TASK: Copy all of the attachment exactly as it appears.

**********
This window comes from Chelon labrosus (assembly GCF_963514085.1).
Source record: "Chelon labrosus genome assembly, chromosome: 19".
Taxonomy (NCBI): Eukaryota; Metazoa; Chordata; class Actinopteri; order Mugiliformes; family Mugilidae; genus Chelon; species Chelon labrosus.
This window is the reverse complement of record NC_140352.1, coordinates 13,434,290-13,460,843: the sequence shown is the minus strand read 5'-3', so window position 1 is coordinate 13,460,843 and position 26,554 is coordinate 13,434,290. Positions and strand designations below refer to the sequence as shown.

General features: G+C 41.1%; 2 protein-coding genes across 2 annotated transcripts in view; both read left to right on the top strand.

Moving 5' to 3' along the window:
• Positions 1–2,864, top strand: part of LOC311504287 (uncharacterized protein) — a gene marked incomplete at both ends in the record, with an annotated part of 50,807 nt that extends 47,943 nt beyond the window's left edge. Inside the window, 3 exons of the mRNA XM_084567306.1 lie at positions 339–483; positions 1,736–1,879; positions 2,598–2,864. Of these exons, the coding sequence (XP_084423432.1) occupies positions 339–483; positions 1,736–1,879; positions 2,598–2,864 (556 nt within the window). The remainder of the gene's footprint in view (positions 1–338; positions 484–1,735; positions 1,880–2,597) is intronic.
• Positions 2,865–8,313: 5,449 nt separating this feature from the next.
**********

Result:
This window comes from Chelon labrosus (assembly GCF_963514085.1).
Source record: "Chelon labrosus genome assembly, chromosome: 19".
Taxonomy (NCBI): Eukaryota; Metazoa; Chordata; class Actinopteri; order Mugiliformes; family Mugilidae; genus Chelon; species Chelon labrosus.
This window is the reverse complement of record NC_140352.1, coordinates 13,434,290-13,460,843: the sequence shown is the minus strand read 5'-3', so window position 1 is coordinate 13,460,843 and position 26,554 is coordinate 13,434,290. Positions and strand designations below refer to the sequence as shown.

General features: G+C 41.1%; 2 protein-coding genes across 2 annotated transcripts in view; both read left to right on the top strand.

Moving 5' to 3' along the window:
• Positions 1–2,864, top strand: part of LOC311504287 (uncharacterized protein) — a gene marked incomplete at both ends in the record, with an annotated part of 50,807 nt that extends 47,943 nt beyond the window's left edge. Inside the window, 3 exons of the mRNA XM_084567306.1 lie at positions 339–483; positions 1,736–1,879; positions 2,598–2,864. Of these exons, the coding sequence (XP_084423432.1) occupies positions 339–483; positions 1,736–1,879; positions 2,598–2,864 (556 nt within the window). The remainder of the gene's footprint in view (positions 1–338; positions 484–1,735; positions 1,880–2,597) is intronic.
• Positions 2,865–8,313: 5,449 nt separating this feature from the next.